Random

Getting cold

I’ll just be moaning in this one. Don’t read if you’re already feeling down. Or maybe it makes you happy to hear about other people being down as well.

Remember how last Sunday I wrote winter was coming? Well on Monday it snowed. Quite a bit. Same on Tuesday. Admittedly pretty much everything melt down during daytime and on Thursday –I think- it rained a lot and it’s nowhere near freezing anymore. Still I think you can say winter is here. At least it’s cold. And that’s where the fun starts.

Usually winter is one of my favourite seasons (aren’t many to pick from though). While in summer you’ll get cooked no matter what you do (unless you’re lucky and have an AC that is) winter gives you the perfect excuse to stay inside because that’s what everyone does to keep warm. Apparently not so much in Japan.

While trying to figure out how my heater works I stumbled across these two: “On heating an apartment in Japan” which starts with “Japan does not believe in warmth without risk.” and “How to cut out home heating oil – Japanese style”  which basically ends up talking about how the philosophy of Gaman –endure, tolerate- is oh so great. I’d recommend you read both of them. Not only because they’re quite interesting but also because I’ll assume that you did, so if anything from here doesn’t make any sense it’s your fault. Now go read and then come back.

Sounds like fun right?
The heating method that sounds best to me is a kotatsu. I don’t really do anything besides sitting at my desk when I’m not sleeping so why not sit at a kotatsu? Well, shamefully there’s no space for that.

But luckily the apartment already came with a built-in heater which runs on gas directly coming from the wall into the machine which spits the fumes back into the wall. Leaving you with a warm and clean aired room. Or so the idea. I couldn’t really find anything helpful on how to use it; I do however recognize the “ON” sign.

heater

So many “I’m Feeling Lucky” buttons

First time I pressed it the machine made noises and smelled really bad. Yay. So I turned it off again. Or at least tried to because it wouldn’t stop. (Did I mention that it looks quite old as well and the heater of my classmate next door –so presumably the same type- just needed to be repaired?)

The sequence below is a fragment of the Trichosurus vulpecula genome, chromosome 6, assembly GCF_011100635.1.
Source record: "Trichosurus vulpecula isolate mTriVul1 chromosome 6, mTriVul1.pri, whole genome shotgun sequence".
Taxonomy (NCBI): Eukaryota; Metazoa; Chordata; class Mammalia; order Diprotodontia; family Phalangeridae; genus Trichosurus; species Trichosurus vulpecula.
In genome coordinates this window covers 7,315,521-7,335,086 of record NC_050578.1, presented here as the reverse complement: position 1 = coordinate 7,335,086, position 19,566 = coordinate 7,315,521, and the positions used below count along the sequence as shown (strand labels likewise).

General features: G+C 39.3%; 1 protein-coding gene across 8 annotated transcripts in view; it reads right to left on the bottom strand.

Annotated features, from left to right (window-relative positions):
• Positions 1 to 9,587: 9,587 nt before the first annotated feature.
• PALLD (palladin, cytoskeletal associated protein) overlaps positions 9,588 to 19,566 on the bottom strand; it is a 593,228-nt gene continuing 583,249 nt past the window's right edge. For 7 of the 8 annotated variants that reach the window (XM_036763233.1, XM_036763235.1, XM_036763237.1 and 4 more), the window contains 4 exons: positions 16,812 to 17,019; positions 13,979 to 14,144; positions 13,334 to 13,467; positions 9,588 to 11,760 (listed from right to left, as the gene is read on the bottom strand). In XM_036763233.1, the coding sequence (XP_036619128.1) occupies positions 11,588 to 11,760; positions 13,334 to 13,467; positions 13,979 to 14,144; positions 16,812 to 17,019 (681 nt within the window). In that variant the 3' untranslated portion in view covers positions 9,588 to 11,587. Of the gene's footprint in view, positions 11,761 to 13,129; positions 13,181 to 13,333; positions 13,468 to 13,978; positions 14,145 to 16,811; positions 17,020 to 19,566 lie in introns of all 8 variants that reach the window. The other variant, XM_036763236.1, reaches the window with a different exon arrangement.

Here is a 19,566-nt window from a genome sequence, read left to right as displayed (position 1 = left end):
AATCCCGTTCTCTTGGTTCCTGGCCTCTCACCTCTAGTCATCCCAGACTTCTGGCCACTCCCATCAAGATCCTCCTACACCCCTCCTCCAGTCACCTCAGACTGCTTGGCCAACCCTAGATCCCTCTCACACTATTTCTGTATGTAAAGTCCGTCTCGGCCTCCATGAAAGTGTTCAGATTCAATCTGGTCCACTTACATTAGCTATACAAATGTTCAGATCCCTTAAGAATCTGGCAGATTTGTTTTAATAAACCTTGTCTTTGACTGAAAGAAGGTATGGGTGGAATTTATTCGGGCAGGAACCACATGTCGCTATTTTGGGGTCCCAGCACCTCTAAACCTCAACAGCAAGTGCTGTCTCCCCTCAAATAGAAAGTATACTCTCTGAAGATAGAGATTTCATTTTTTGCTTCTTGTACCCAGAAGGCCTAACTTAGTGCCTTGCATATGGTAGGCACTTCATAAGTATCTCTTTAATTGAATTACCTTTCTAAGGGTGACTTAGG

After a while though it didn’t smell that much anymore, there actually was some warm air coming out and then finally it seemingly turned itself off altogether – at least as far as you can judge by sound. Later I tried it again and while it didn’t smell as horrible as the first time it also didn’t heat up at all. So either I am doing something wrong or it’s broken. Both seem equally likely to me. I’ll have to survive another day without heating before I can ask about that tomorrow. (On a side not: I’m pretty sure the smell isn’t gas or fume but just old dust and stuff. Not lethal, still ew.)

Presuming that I can actually make it work somehow we’re still left with smell and noise. Not something I’d like to have on while trying to sleep (or in general really). “But why don’t you just turn it off during night?” First: Waking up in a freezing room makes getting up even harder and second: I can’t because of freezing water pipes.

This week all students who live in apartments had to attend an” Explanation for preventing water pipe freezing”. Whenever temperature drops below -4°C and we won’t use any water for a few hours (eg. over night) we have to drain all water pipes to prevent them from freezing. Wikipedia states the daily mean for January and February being -3.6°C and -3.1°C the average low from December to February between -4.1°C and -7°C. So at least in those three months that means a lot of water going down the drain for nothing. I seem to be located in a slightly better insulated building, where draining is only required if pipes remain unused for a period of two days or longer (if I got that right). As long as the room is well heated all the time.

But why should those pipes freeze at all just because they’re not used for a while? Because insulation is more or less non-existent. (Although you already know that because you read the two articles, right?) I can’t tell you anything about how thick the walls are but I can tell you that the bathroom curtain is blowing in the wind all the time. Did my best to fill the cracks with foam tape but that didn’t help much. I also doubt that the other window is closing completely tightly.